Scientists are generally lauded for their stellar achievements for the cause of humanity. Their work is tedious and painstaking, requiring great intellect and greater patience. They dedicate their lives to thinking outside the box, asking unimaginable questions, and resolve seemingly unresolvable problems. Every now and then they reach a breakthrough, identifying the cause or cure for a disease, locating a distant planet where life could be viable, or finding a more efficient source of energy. In most cases, the general public appreciates their efforts and celebrates new discoveries, excited for the promise these triumphs hold for the qualitative improvement of human life; that is, until science interferes with ideology.
There are many ideological obstructions to the advancement of science. Some obstructions are warranted and necessary. As science moves at breakneck speeds with respect to genetic engineering, for example, there are legitimate ethical concerns regarding not what can be done, but what should be done. Other obstructions would seem to be unwarranted and unnecessary. These roadblocks are generally ideological in nature, operating under the assumption that certain scientific ventures are prompted by ulterior motives. One such ideological obstruction confronting science is Scripture, more specifically, a tradition of biblical interpretation that fails to acknowledge a reality of the world apart from the world that is portrayed in their understanding of the Bible. In other words, we have the collision of two worlds: the world as it is and the world as it was.
Well before Charles Darwin ever set foot on the HMS Beagle, numerous naturalists had already argued that species—including humans—descended from other species. Some naturalists and clerics were not on board with these new findings, noting “that each species had been independently created and remained fixed and unchanged throughout its existence.” Thus, when Darwin first published his On the Origin of Species, he articulated his concern that some would dismiss his theory not on the merits of the evidence, but on the “plan of creation” and the “unity of design.” For Darwin, however, there was “no good reason why the views given in this volume should shock the religious feelings of anyone.” Unfortunately, he overestimated the impact his evidence would yield in persuading the naysayers, and underestimated the degree of influence Protestant creation theology had on accepting what seemed to him obvious scientific conclusions. In his second revised edition, Darwin confronted the ideological obstruction head-on, adding that there is “no good reason why the views given in this volume should shock the religious feelings of anyone.” In the one hundred fifty-nine years since On the Origin of Species was first released, evolutionary theory has been refined and clarified through studies in anthropology, geology, and genetics. Despite the overwhelming evidence in support of the theory, opposition persists in some theological quarters.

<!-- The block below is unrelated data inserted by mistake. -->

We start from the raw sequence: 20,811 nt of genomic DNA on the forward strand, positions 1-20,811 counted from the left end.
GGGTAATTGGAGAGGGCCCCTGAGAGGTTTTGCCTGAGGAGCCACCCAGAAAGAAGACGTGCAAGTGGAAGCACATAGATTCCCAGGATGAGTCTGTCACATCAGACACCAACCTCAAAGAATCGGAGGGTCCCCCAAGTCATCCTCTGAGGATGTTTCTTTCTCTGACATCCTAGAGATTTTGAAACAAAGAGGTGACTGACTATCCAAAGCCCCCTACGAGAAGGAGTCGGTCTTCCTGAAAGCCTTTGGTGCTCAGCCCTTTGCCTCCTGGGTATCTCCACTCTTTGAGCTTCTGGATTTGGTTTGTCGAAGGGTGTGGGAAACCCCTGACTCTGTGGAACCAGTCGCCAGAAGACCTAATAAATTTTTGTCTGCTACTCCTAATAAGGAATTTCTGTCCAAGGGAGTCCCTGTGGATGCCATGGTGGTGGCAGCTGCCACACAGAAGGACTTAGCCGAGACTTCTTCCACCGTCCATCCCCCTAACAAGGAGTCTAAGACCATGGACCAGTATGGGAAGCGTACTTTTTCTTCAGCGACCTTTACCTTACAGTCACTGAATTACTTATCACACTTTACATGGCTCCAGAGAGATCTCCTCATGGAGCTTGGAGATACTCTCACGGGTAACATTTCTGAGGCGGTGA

Although the collision between Scripture and science as exemplified in Darwin’s theory of evolution perseveres, a survey of how this collision played out in another area offers some historical perspective on how biblical interpretation has adapted in light of new scientific information. In so doing, perhaps the Church can learn from its own history so as not to repeat history, perhaps gaining insight on how to proceed with future collisions.
Cosmology in the Ancient World
In his best-selling book, A Brief History of Time, Stephen Hawking recounts a tale—perhaps apocryphal in origin—about a public encounter between an astronomer and a spunky old woman: